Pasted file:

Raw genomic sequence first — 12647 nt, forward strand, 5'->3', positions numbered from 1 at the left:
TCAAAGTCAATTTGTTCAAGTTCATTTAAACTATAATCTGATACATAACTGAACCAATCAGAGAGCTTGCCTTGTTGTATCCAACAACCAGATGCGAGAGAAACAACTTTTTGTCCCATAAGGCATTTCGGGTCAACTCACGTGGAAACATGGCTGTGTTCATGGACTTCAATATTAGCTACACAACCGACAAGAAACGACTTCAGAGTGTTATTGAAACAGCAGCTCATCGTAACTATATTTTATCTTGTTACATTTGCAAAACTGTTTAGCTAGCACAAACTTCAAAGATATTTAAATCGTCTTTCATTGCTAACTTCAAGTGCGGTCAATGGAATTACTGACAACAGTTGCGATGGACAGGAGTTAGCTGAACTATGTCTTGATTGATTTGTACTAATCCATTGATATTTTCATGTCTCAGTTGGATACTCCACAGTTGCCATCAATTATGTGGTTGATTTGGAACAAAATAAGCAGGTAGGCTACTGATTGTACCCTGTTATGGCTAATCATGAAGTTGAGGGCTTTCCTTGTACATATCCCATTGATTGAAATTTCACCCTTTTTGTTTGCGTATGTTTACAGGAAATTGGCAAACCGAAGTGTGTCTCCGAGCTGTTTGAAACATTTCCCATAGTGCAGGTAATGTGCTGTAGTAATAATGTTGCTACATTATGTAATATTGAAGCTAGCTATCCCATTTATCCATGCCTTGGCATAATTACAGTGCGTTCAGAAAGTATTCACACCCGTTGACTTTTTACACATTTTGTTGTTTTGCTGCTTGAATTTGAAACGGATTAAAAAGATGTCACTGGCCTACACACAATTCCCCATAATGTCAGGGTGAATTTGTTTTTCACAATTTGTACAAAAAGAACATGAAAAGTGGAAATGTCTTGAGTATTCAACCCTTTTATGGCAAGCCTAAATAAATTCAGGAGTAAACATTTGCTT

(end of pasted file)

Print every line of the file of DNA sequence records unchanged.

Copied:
Raw genomic sequence first — 12647 nt, forward strand, 5'->3', positions numbered from 1 at the left:
TCAAAGTCAATTTGTTCAAGTTCATTTAAACTATAATCTGATACATAACTGAACCAATCAGAGAGCTTGCCTTGTTGTATCCAACAACCAGATGCGAGAGAAACAACTTTTTGTCCCATAAGGCATTTCGGGTCAACTCACGTGGAAACATGGCTGTGTTCATGGACTTCAATATTAGCTACACAACCGACAAGAAACGACTTCAGAGTGTTATTGAAACAGCAGCTCATCGTAACTATATTTTATCTTGTTACATTTGCAAAACTGTTTAGCTAGCACAAACTTCAAAGATATTTAAATCGTCTTTCATTGCTAACTTCAAGTGCGGTCAATGGAATTACTGACAACAGTTGCGATGGACAGGAGTTAGCTGAACTATGTCTTGATTGATTTGTACTAATCCATTGATATTTTCATGTCTCAGTTGGATACTCCACAGTTGCCATCAATTATGTGGTTGATTTGGAACAAAATAAGCAGGTAGGCTACTGATTGTACCCTGTTATGGCTAATCATGAAGTTGAGGGCTTTCCTTGTACATATCCCATTGATTGAAATTTCACCCTTTTTGTTTGCGTATGTTTACAGGAAATTGGCAAACCGAAGTGTGTCTCCGAGCTGTTTGAAACATTTCCCATAGTGCAGGTAATGTGCTGTAGTAATAATGTTGCTACATTATGTAATATTGAAGCTAGCTATCCCATTTATCCATGCCTTGGCATAATTACAGTGCGTTCAGAAAGTATTCACACCCGTTGACTTTTTACACATTTTGTTGTTTTGCTGCTTGAATTTGAAACGGATTAAAAAGATGTCACTGGCCTACACACAATTCCCCATAATGTCAGGGTGAATTTGTTTTTCACAATTTGTACAAAAAGAACATGAAAAGTGGAAATGTCTTGAGTATTCAACCCTTTTATGGCAAGCCTAAATAAATTCAGGAGTAAACATTTGCTT